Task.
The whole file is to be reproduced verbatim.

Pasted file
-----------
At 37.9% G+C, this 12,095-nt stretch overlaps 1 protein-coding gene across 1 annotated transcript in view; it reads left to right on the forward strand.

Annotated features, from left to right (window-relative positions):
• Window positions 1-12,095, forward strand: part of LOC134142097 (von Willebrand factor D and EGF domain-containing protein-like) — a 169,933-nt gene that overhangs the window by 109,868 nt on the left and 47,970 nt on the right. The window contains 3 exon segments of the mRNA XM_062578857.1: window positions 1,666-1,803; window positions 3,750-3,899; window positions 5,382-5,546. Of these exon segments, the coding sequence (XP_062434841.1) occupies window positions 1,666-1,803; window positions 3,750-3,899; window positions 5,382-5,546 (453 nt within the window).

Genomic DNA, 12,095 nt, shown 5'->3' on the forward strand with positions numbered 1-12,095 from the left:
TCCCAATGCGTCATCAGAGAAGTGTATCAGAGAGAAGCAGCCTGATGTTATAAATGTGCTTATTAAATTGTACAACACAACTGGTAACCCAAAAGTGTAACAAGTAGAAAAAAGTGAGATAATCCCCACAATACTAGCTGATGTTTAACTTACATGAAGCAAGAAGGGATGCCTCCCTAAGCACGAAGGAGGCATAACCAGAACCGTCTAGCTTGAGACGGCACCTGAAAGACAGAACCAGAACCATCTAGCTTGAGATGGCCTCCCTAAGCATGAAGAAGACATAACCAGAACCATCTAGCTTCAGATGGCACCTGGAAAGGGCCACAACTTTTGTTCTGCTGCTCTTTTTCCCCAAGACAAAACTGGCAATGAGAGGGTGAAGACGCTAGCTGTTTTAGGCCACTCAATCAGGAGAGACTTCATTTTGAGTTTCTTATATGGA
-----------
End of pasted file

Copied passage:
At 37.9% G+C, this 12,095-nt stretch overlaps 1 protein-coding gene across 1 annotated transcript in view; it reads left to right on the forward strand.

Annotated features, from left to right (window-relative positions):
• Window positions 1-12,095, forward strand: part of LOC134142097 (von Willebrand factor D and EGF domain-containing protein-like) — a 169,933-nt gene that overhangs the window by 109,868 nt on the left and 47,970 nt on the right. The window contains 3 exon segments of the mRNA XM_062578857.1: window positions 1,666-1,803; window positions 3,750-3,899; window positions 5,382-5,546. Of these exon segments, the coding sequence (XP_062434841.1) occupies window positions 1,666-1,803; window positions 3,750-3,899; window positions 5,382-5,546 (453 nt within the window).

Genomic DNA, 12,095 nt, shown 5'->3' on the forward strand with positions numbered 1-12,095 from the left:
TCCCAATGCGTCATCAGAGAAGTGTATCAGAGAGAAGCAGCCTGATGTTATAAATGTGCTTATTAAATTGTACAACACAACTGGTAACCCAAAAGTGTAACAAGTAGAAAAAAGTGAGATAATCCCCACAATACTAGCTGATGTTTAACTTACATGAAGCAAGAAGGGATGCCTCCCTAAGCACGAAGGAGGCATAACCAGAACCGTCTAGCTTGAGACGGCACCTGAAAGACAGAACCAGAACCATCTAGCTTGAGATGGCCTCCCTAAGCATGAAGAAGACATAACCAGAACCATCTAGCTTCAGATGGCACCTGGAAAGGGCCACAACTTTTGTTCTGCTGCTCTTTTTCCCCAAGACAAAACTGGCAATGAGAGGGTGAAGACGCTAGCTGTTTTAGGCCACTCAATCAGGAGAGACTTCATTTTGAGTTTCTTATATGGA